On the one hand, I experience the ego rush you get from multiple (almost exclusively positive and/or constructive) interactions, you know, feeling needed, wanted, and valued. On the other hand, I seem to be satisfying an internal ego drive to show myself what I can do – look at how I read that, see the way that ties into what I wrote last week? I’m active, engaged, contributing, consuming and producing – all the things. Both without and within – I look busy.

No crash so far. But certainly pressure points. Or pockets of depletion. Or a mixture of both depending on the day.

All this to say: You are not waiting for this post. Yet here it is. If I had the energy I would share some morsels from my bulging stockpile of resources, and recommend writing of the most extraordinary kind. But sleep is more important and you’ll be fine without more to ponder.

 

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We can take breaks. We can put on the brakes. We can slow down. Do less. Wait. Stop. Breathe. Recover. Decide not to play the Cat in the Hat. For once, maybe we’ll listen to the Fish in the Pot who is really just trying to keep us all out of trouble. (Disclaimer: I identify deeply with the Fish in the Pot and always have.)

This is the end. I’m glad you weren’t waiting for this post. You have other things to do.

Storytelling Thoughts

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News flash: Storytelling has been co-opted by your nearest marketing department. In several circles it has become the heavy lifting arm of branding responsible for all the necessary work of attracting audience, fostering loyalty and reaching users/customers/stakeholders on that crucial emotional level. Companies develop stories in order to connect with their target groups. Schools and school districts have begun to position their stories among legislatures and policy makers as a means of advocating for programs and funding.

But there is of course more, much more to storytelling than its business potential in a variety of markets. And the rise of social media and digital communication platforms seems to have complicated our understanding and also processing of stories for business, for community, for individual relief or any combination of those possibilities. As humans we are made of stories, regardless of whether we tell them to others or not.

On the occasion of Holocaust Remembrance Day, Mia Steinberg took to Twitter to share some vital thoughts about distinguishing storytelling from testimony.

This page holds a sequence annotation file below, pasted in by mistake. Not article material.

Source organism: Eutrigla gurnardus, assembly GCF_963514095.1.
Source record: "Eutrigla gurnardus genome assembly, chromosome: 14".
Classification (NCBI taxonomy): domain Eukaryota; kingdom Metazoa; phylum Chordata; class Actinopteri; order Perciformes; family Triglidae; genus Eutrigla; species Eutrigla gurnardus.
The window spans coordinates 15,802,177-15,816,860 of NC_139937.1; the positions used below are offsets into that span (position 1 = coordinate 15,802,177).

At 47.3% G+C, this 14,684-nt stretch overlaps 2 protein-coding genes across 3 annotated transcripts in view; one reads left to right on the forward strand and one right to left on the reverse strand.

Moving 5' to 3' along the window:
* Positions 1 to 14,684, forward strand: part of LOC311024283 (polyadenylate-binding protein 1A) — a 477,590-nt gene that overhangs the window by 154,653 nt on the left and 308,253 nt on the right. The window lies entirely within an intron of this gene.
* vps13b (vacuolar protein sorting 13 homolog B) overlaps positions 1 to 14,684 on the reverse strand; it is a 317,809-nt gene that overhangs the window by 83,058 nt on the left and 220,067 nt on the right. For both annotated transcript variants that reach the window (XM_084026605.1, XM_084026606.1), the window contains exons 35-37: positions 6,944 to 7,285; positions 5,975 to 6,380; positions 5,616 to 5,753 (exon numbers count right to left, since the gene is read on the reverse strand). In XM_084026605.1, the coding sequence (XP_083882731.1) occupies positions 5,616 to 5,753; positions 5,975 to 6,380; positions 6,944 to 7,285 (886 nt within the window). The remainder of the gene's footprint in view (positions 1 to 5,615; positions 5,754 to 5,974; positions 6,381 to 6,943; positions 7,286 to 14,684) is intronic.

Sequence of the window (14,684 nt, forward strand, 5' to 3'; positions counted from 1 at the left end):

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What struck me about this absolutely instructional thread was how it nudged me to think about how stories work in my own life and whom they serve at any given time. It also made me think about which stories are mine to tell and which ones may not be.

I don’t see myself as much of a storyteller. I enjoy commenting on my observations and drawing connections between other people’s stories. In particular I appreciate the way others use stories to tell us more about ourselves.

My 10 year old and I just finished our read-aloud of RJ Palacio’s Wonder. He loved it! “That’s my favorite book so far,” he said. It surprised him because as he pointed out, “It’s really just about a kid who’s deformed and going to school, but he’s really just a normal kid.” That he found himself teary at the tough parts and jumping out off the sofa to do a victory dance at the happy parts was new for him. After 6 books of Harry Potter and 3 of The Land of Stories, Wonder was the one that took him for a ride he never expected.

My friend, Bill Fitzgerald offered a link to a story that I stopped to read right away and I was captivated. Jaice Singer DuMars describes his difficult childhood that didn’t start off that way and a recovery in high school that allowed him to emerge on the other side of his experiences as a thoughtful, reflective adult. His essay “I am an impostor” tells several stories to convey a message of remarkable humanity and kindness:

I share my story because in my work supporting open source community, I see many people hiding in the shadows of their fear just as I did. They do not want to step into the light because they are afraid they don’t have what it takes, or are not good enough

When our open source communities focus on technical meritocracy, we are inadvertently creating an environment that promotes exclusion. All of the amazing talents, ideas, and gifts people have to share must find a home, or we are limiting the potential of what we can collectively accomplish.

DuMars uses his own story to build bridges especially to those in the open source community who may know those feelings and circumstances of inadequacy that hold us back from attempting the possible.

Meanwhile, as we hook ourselves up to the steady drip of social media updates, I can imagine that our individual appetites for stories, perhaps even our story metabolisms are undergoing changes which are challenging to recognize, difficult to diagnose. This is where people who help me tune in to the larger narratives in which we all have more than a bit part prove essential. Audrey Watters’ academic background in folklore studies is absolutely integral to the way she shows us and illustrates the stories we are being told about technology and education. Journalist Jordan Shapiro wants to correct our consumption of two popular narratives about the internet being the great social equalizer and that our digital tools are rotting our brains.

And let us not forget the hundreds of stories shared in response to this question posed by Chris G at the close of 2017:

Chris’s tweet received nearly 5000 retweets and 480 direct replies, plus many more responses where his tweet was quoted. Which is to say, people had tons of stories to share about absurd and/or invasive tech platform and product practices.

Then there was this one short tweet reminding me that certain stories become a ticket that must be presented to satisfy the gatekeepers: